Core monitoring techniques and experimental validation and demonstration (CORTEX)
Research Project, 2017 – 2021

The CORTEX project aims at developing an innovative core monitoring technique that allows detecting anomalies in nuclear reactors, such as excessive vibrations of core internals, flow blockage, coolant inlet perturbations, etc. The technique will be based on primarily using the inherent fluctuations in neutron flux recorded by in-core and ex-core instrumentation, from which the anomalies will be differentiated depending on their type, location and characteristics. The method is non-intrusive and does not require any external perturbation of the system. The project will result in a deepened understanding of the physical processes involved. This will allow utilities to detect operational problems at a very early stage and to take proper actions before such problems have any adverse effect on plant safety and reliability. With an ageing fleet of nuclear reactors utilizing more challenging fuel assembly designs, core loadings, and operating more often in load-follow, new operational problems have been observed during the last decade and will become more frequent in the future. By making the detection and characterization of anomalies possible, the availability of nuclear-generated electricity will be further improved. This will contribute to a lowering of the CO2 footprint to the environment and to a higher availability of cheap base-load electricity to the consumers. By implementing the technique in the existing fleet of reactors, the technique will have a major impact. Moreover, the technique, being generic in nature, can be applied to future reactor types and designs. In order to develop a method that can reach a high Technology Readiness Level, the consortium was strategically structured around the required core expertise from all the necessary actors of the nuclear industry, both within Europe and outside. The broad expertise of the consortium members ensures the successful development of new in-situ monitoring techniques.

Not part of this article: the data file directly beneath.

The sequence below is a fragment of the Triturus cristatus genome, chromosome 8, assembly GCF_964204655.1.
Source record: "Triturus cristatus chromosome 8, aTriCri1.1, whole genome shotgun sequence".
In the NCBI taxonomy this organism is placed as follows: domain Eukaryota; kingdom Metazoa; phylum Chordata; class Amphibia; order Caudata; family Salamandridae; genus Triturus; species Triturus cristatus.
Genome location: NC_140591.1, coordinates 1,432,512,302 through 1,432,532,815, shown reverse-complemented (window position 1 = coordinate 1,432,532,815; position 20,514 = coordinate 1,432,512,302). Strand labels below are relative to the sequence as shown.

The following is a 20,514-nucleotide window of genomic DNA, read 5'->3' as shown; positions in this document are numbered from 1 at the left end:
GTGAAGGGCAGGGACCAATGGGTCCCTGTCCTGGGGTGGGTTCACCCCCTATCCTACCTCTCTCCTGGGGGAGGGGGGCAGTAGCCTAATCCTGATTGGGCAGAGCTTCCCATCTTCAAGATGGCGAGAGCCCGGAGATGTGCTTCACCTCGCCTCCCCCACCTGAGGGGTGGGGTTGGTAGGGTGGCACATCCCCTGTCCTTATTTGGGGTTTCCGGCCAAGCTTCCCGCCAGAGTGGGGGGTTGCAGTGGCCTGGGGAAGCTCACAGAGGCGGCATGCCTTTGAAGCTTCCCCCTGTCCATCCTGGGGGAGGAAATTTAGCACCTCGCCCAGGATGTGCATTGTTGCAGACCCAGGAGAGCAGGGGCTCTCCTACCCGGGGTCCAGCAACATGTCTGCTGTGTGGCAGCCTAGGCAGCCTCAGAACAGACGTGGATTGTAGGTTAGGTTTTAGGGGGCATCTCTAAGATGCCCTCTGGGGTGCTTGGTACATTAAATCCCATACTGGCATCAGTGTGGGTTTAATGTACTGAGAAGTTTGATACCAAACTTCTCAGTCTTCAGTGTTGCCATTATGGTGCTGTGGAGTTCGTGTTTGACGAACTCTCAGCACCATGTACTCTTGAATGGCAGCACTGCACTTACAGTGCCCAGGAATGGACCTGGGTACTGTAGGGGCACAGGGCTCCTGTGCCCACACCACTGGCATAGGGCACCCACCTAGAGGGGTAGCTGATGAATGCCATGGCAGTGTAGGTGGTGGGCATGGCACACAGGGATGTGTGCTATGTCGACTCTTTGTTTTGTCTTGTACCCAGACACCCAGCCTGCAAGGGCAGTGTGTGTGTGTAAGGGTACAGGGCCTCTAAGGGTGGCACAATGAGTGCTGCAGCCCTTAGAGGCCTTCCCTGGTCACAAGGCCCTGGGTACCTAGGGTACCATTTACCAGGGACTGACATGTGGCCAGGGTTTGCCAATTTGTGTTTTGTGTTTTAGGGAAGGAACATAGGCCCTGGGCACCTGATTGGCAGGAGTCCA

Christophe Demaziere (contact)

Chalmers, Physics, Subatomic and Plasma Physics


Analysis and Measurement Services Corporation (AMS)

Knoxville, USA

Gesellschaft für Anlagen- und Reaktorsicherheit (GRS)

Köln, Germany

Gösgen Nuclear Power Plant

Daniken, Switzerland

Institute of Communication and Computer Systems

Athina, Greece

Kyoto University

Kyoto, Japan


Paris, France

Magyar Tudomanyos Akademia Energiatudomanyi Kutatokozpont

Budapest, Hungary

Paul Scherrer Institut

Villigen, Switzerland

Polytechnic University of Valencia (UPV)

Valencia, Spain


Hannover, Germany

Swiss Federal Institute of Technology in Lausanne (EPFL)

Lausanne, Switzerland

Technical University of Madrid

Madrid, Spain

Technical University of Munich

Muenchen, Germany

Technische Universität Dresden

Dresden, Germany

The French Alternative Energies and Atomic Energy Commission (CEA)

Gif-sur-Yvette, France

TÜV Rheinland Consulting

Cologne, Germany


Husinec Rez, Czech Republic

University of Lincoln

Lincoln, United Kingdom


European Commission (EC)

Project ID: EC/H2020/754316
Funding Chalmers participation during 2017–2021


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